Housemates behaving badly leave house sharers out of pocket
If you’re a house sharer, then housemates behaving badly can leave you seriously out of pocket.
New research from Halifax found that more than half of house sharers have suffered a financial loss due to housemates behaving badly.
58% of house sharers reported bad habits from housemates leading to costs up to £4,600.
Some of the bad habits include staining the carpet and leaving candles unattended.
Housemates behaving badly
Two-thirds of house sharers reported their housemates caused property damage at some point during their tenancy.
One in five said they faced blocked toilets and sinks, with 15% contending with damaged furniture, and 13% needing to re-decorate damaged paintwork.
With more of us stuck inside during the current pandemic, the research found a worrying absence of contents insurance needed to protect belongings in the home.
Nearly a third of respondents said they don’t feel they need contents insurance, with 28% saying it is too much of an expense.
The average value of home contents for people sharing is £2,864 per home – yet a quarter doesn’t think they have the valuables to justify taking out insurance.
Tim Downes, Senior Claims Manager, Halifax Home Insurance, said:
Most people are spending more time indoors and adjusting to using front rooms as offices, classrooms and even gyms.
Sharing your home with others often means there are more personal items in one household which may be of material or sentimental value. Despite this, more than a third of house sharers don’t have insurance to protect their belongings in the event of accidental damage. There are a few simple actions worth taking to protect the belongings of those living under one roof at this time.
Halifax shared some top tips for house sharers, which can help handle housemates behaving badly.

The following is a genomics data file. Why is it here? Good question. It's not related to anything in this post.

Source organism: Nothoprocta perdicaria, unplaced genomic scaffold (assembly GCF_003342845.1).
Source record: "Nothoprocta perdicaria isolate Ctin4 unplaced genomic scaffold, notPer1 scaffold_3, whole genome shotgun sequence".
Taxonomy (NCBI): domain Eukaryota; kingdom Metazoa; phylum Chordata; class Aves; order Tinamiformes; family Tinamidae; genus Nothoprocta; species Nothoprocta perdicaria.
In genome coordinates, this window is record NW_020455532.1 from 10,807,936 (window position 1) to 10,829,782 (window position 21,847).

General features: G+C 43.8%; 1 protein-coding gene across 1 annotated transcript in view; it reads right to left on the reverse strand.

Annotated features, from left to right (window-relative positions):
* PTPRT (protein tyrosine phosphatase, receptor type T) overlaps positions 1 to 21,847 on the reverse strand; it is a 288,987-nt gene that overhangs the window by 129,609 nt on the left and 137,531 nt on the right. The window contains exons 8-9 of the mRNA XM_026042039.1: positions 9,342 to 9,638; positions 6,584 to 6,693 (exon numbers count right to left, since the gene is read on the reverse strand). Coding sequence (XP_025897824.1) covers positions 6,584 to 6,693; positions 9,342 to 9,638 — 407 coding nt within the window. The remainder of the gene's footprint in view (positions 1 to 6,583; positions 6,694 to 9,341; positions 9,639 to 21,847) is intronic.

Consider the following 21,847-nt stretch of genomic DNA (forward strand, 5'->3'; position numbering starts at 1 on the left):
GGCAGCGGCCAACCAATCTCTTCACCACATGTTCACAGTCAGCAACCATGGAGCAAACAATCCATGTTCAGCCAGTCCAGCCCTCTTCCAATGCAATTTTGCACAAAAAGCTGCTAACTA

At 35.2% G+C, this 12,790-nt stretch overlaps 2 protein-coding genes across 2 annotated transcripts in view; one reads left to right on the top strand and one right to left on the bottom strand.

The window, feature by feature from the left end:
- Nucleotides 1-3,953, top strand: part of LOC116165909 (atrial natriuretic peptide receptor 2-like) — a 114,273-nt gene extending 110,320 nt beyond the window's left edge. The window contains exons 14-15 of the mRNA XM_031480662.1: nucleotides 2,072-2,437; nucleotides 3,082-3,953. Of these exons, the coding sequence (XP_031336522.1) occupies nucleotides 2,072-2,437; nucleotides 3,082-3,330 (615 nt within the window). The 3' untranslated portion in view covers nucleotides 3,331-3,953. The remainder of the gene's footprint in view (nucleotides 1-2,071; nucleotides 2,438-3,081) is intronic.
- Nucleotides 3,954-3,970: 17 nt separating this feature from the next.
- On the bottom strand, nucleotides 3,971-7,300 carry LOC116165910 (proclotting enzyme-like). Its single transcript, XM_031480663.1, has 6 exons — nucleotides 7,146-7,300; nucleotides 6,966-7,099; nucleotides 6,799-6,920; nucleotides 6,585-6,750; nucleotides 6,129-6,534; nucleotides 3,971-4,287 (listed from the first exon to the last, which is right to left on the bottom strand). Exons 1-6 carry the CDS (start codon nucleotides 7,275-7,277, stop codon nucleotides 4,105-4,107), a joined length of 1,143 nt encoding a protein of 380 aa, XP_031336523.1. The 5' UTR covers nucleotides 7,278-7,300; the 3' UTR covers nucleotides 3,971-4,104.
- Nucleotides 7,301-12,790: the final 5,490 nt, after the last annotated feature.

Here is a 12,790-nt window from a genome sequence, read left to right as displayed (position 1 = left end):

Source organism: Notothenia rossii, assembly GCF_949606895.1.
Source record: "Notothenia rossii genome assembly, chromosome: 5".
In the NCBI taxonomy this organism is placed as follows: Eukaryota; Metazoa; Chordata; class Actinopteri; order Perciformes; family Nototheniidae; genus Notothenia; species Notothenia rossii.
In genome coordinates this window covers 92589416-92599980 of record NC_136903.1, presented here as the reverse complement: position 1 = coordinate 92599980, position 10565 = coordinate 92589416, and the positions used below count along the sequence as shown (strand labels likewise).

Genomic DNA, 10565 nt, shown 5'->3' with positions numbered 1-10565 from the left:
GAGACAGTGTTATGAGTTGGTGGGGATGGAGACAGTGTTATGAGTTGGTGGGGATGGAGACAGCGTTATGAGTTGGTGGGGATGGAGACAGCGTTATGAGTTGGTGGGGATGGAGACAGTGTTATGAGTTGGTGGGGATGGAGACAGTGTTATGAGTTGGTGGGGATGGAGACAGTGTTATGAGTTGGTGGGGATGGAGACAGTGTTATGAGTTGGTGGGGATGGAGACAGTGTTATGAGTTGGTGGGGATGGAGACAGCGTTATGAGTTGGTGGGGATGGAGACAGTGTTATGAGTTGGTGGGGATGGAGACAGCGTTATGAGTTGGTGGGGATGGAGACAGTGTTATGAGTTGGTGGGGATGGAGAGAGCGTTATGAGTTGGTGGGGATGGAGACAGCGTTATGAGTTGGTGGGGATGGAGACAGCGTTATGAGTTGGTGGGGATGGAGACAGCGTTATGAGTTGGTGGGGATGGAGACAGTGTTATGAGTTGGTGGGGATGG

What counts as contents?
Contents are those items you would normally pack up and put in a removal van if you moved home, so any fixed items such as built-in wardrobes or built-in kitchen appliances would be covered under buildings insurance. For renters, buildings insurance is the responsibility of the landlord and it is worth noting that this does not cover your personal belongings.
Do the maths
It’s important to have an awareness of the total value of your personal possessions in order to select appropriate cover and also, whether you are prepared to cover your individual belongings or your housemates’ too. Most traditional contents insurance policies tend to cover between £75,000 – £100,000 as standard but for some people, this may be beyond what they require. For example, those renting may opt for a specific renters’ insurance to protect contents up to a lower amount, such as £10,000.
The devil is in the detail
When completing checklists for contents insurance it’s important to record as much detail as you can and to update your list each time you purchase something of value to you. To help with a proof of ownership you need to remember to keep receipts, corresponding documents and potentially photographs and videos of items.
Cover on the go
Use add-ons to improve your levels of protection such as Anywhere Cover. This addition provides up to £10,000 of extra cover for up to 5 selected items for when you’re on holiday or simply on the go against accidental damage, theft or loss. Meaning that your treasured belongings are safe both in the house and when you’re out and about.